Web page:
My client had signed a lease and paid six (6!) months’ rent up front. Then she continued to pay rent on the first of each month thereafter. My client paid a total of 11 months’ rent before moving out. The landlords never sued her; however, they never provided her an accounting for damages to the property nor did they return the money she had overpaid. While the court held that some damages precluded the return of her security deposit, judgment was ultimately in favor of my client to the tune of 3 and one-half months’ rent – her original overpayment.
Yesterday I had the honor of sitting as an arbitrator in the Philadelphia Court of Common Pleas arbitration center. Back in February, I took a CLE course on the ins and outs of how to be an arbitrator. The course reviewed rules of evidence and procedure, and showed how arbitrators can best handle situations that arise in the arbitration room.
I arrived at the arb center before 9:00 AM and was assigned to a panel. My fellow arbitrators were both more seasoned lawyers, and I discovered one of them lives and works close to where I grew up in the Northeast. Invariably, shop talk and war stories were exchanged between us.
The first case of the day came before us, involving a car accident and featuring a Russian interpreter. We found in that case that the defendant bore 70 percent liability, and awarded medicals and damages as such. The second case was also a car accident. In that matter, although the plaintiff was (in my opinion) not very credible, we found that the defendant bore 100 percent liability; however we limited the award based on the plaintiff’s presentation.
It was a fascinating insight to sit on the other side of the arbitrators’ table. We weighed the facts presented to us carefully – including the voluminous case memoranda presented by counsel. We were also fortunate in that in both cases we heard, all parties were represented by counsel. That made the proceedings go a lot smoother. I have arbitrated cases in which I was the only attorney present.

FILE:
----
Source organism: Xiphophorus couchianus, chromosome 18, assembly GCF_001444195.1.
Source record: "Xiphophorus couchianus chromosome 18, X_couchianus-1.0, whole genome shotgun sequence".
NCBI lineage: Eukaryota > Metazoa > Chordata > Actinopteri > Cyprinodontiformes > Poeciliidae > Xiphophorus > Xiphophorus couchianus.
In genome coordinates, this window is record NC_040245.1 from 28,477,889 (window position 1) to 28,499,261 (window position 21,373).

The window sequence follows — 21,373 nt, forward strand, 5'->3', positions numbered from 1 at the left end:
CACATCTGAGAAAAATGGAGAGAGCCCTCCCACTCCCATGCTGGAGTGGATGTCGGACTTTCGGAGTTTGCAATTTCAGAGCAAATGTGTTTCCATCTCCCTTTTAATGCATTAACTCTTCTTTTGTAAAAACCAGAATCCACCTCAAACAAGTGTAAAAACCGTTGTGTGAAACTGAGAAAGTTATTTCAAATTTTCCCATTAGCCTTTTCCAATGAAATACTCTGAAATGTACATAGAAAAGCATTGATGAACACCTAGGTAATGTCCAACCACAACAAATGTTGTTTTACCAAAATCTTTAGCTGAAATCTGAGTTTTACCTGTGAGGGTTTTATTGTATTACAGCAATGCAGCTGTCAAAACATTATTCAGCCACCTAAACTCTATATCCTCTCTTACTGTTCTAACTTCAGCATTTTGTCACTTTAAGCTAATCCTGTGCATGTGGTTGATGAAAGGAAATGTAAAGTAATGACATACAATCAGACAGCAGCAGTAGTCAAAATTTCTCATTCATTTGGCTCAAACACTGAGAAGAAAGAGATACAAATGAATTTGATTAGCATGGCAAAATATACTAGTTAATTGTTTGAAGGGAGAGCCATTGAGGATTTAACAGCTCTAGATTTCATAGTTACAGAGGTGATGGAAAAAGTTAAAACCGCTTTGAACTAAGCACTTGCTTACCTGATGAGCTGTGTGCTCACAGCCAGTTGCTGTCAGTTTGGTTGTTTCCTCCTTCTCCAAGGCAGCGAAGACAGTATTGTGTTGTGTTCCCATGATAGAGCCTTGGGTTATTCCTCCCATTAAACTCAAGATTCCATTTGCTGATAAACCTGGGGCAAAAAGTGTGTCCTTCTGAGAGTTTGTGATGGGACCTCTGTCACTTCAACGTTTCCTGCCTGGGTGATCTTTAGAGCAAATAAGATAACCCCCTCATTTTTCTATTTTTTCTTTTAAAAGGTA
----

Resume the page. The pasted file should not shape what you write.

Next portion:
All in all, A++, would arbitrate again. I encourage all attorneys, no matter what stage of their career, to sit as an arbitrator at least once.
Today the Honorable Ellen Ceisler of the Court of Common Pleas found in favor of the appellants in Lewis, et al. v. Zoning Board of Adjustment, et al., stating that there was no hardship and thus no reason for the variances to be granted.
The developers in question in this case had sought variances to completely demolish two historic yet dilapidated (but salvageable) marble bank buildings at the corner of Front and Norris Streets in East Kensington. The developers sought to cram in a large, dense, multi-unit housing project for impoverished women and children directly under the El. Furthermore, the local civic association had sold the parcel to the developer subject to a mortgage – a typical Philly move. Thanks to a number of concerned neighbors who appealed the decision and my good friends the Fishtown Lawyers, the bank buildings remain. The banks were and continue to be a link to Kensington’s vibrant industrial past and a symbol of potential for the neighborhood going forward. I am proud to have represented the local civic associations, East Kensington Neighbors Association and Fishtown Neighbors Association as well as another individual stakeholder, as amicus counsel in this matter. Just part of giving back to a great neighborhood and proving that on occasion the system does actually work.